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Journalist summoned over ‘inciting’ report on Ratanakkiri land dispute

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The case stemmed from TV3 reporter Phal Dam’s article about a land dispute at an abandoned Ratanakkiri airport site. Supplied

Journalist summoned over ‘inciting’ report on Ratanakkiri land dispute

A Ratanakkiri province-based TV3 reporter has requested an extension to a court summons he was issued last week which stemmed from a story he covered about a land dispute at an abandoned Ratanakkiri airport site.

The summons, issued by deputy prosecutor Ra Borandy and dated June 3, said Phal Dam, the 52-year-old journalist, was due to appear in the provincial court at 9am on Monday to respond to allegations made by Banlung town deputy governor Put Dany, who accused Dam of “incitement to commit a crime”.

Dam told The Post last week that he had not committed any crimes and he did not know why he was being accused.

Concerning the story that caused the controversy, he said he interviewed residents who criticised the authorities’ for allowing land grabs at airport sites and their refusal to deal with land disputes.

Dam said: “I don’t know Put Dany, but I’ve just found out that he is the deputy governor of Banlung town. Now I am preparing the relevant documents concerning the case and researching facts.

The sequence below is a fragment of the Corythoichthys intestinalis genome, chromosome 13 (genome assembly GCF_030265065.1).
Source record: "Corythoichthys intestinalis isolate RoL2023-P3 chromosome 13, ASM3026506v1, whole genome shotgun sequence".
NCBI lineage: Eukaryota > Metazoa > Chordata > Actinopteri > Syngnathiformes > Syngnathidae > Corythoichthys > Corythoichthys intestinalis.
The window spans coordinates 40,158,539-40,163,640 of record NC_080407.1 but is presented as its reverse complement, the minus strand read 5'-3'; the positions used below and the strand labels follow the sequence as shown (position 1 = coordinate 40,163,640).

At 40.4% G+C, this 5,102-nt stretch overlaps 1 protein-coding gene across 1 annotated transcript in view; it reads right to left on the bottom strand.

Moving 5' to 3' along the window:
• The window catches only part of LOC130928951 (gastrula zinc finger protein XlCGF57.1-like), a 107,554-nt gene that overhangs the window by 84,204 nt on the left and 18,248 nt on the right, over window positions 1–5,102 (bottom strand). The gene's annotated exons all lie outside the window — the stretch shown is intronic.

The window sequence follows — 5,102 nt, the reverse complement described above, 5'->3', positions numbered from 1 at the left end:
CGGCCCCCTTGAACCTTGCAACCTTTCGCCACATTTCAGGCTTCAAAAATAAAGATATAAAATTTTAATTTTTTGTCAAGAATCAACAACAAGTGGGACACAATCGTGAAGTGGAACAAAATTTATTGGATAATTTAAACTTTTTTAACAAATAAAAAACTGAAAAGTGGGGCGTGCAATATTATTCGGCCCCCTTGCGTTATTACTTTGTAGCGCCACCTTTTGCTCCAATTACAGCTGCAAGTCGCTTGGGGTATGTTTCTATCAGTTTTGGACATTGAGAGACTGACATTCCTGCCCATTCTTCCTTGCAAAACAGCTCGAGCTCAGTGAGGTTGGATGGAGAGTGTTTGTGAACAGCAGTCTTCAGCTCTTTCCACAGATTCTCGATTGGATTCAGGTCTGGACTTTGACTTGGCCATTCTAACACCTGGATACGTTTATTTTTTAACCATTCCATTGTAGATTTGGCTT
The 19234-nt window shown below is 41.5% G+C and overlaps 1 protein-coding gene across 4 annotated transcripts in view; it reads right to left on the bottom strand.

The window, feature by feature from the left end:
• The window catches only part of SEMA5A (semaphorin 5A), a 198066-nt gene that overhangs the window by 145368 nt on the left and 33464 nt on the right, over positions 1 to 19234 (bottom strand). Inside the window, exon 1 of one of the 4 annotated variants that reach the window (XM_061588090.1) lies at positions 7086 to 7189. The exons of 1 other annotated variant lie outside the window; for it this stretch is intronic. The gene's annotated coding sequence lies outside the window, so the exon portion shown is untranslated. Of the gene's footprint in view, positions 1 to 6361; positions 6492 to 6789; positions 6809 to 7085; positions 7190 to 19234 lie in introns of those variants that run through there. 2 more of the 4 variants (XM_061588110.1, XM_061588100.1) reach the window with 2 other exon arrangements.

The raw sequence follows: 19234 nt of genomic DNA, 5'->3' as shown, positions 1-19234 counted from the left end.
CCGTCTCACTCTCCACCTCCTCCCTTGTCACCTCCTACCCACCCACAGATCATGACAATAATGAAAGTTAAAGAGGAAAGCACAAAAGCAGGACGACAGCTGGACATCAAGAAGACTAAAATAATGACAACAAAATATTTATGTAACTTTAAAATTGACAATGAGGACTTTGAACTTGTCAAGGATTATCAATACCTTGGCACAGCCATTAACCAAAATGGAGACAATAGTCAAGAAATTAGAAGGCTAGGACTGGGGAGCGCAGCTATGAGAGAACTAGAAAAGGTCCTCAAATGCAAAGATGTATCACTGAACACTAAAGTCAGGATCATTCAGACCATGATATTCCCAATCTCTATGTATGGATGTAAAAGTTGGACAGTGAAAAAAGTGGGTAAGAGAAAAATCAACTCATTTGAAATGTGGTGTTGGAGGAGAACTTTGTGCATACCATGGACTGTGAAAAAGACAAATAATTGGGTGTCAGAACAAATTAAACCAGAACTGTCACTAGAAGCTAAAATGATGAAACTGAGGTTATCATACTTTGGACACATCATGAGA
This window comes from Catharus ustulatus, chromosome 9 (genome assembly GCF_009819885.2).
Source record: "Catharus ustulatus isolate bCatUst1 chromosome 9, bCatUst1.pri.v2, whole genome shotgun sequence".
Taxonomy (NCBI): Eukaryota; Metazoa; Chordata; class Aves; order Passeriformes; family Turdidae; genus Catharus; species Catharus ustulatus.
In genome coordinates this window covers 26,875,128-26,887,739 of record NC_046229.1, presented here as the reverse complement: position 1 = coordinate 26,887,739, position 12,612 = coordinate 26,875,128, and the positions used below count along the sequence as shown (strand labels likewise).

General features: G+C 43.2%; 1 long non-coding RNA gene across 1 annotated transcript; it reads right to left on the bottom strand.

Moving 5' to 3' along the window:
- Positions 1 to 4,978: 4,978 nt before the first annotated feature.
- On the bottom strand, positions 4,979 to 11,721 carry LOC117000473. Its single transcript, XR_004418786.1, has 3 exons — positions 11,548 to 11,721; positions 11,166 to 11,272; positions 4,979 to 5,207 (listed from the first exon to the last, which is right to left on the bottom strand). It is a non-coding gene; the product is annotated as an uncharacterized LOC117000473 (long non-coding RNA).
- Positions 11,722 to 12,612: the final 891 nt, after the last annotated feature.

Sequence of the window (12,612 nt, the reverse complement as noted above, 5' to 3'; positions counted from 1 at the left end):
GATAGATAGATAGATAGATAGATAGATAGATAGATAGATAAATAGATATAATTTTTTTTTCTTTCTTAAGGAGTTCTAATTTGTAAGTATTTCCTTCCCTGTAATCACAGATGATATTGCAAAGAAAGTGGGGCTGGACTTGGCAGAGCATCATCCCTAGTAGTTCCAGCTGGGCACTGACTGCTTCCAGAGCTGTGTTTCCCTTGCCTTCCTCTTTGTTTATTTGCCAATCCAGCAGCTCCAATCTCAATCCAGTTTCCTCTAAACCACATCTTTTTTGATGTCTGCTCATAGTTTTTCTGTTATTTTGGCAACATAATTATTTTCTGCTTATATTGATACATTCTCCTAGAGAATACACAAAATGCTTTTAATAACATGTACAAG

“Moreover, I am looking for a lawyer to help, as I do not yet understand what charges are being brought against me.”

He said on Sunday that he had applied to postpone his appearance last Friday in court and mentioned the summons was unclear.

Dany could not be reached for comment.

Provincial Department of Information director Kol Phanna said last week he had received information about the case, but he did not know the reason for the lawsuit. He urged the two parties to settle the matter out of court.

He said there had been prior complaints against the reporter concerning clarification in his reporting, although they had never led to legal action.

Phanna said: “I do not see this summons as a threat to the freedom of the press. Every person has his or her reputation to consider, so if reporters are reporting professionally and ethically, I don’t believe that they will be sued, and if they have enough evidence, they should not be afraid.”

Nop Vy, the executive director of the Cambodian Journalists Association (Cambo-JA), said the lawsuit was a violation of the rights of the press.

According to the law on journalism, Vy said, if journalists write or publish something that is not clear, those involved should clarify or write a letter to the media organisation.

“If there’s an error related to news writing, we correct it by using the journalism laws, not by using the courts. If journalists face issues like this over small things, no journalist would dare write about the inaction of officials, and more officials would become corrupt,” he said.

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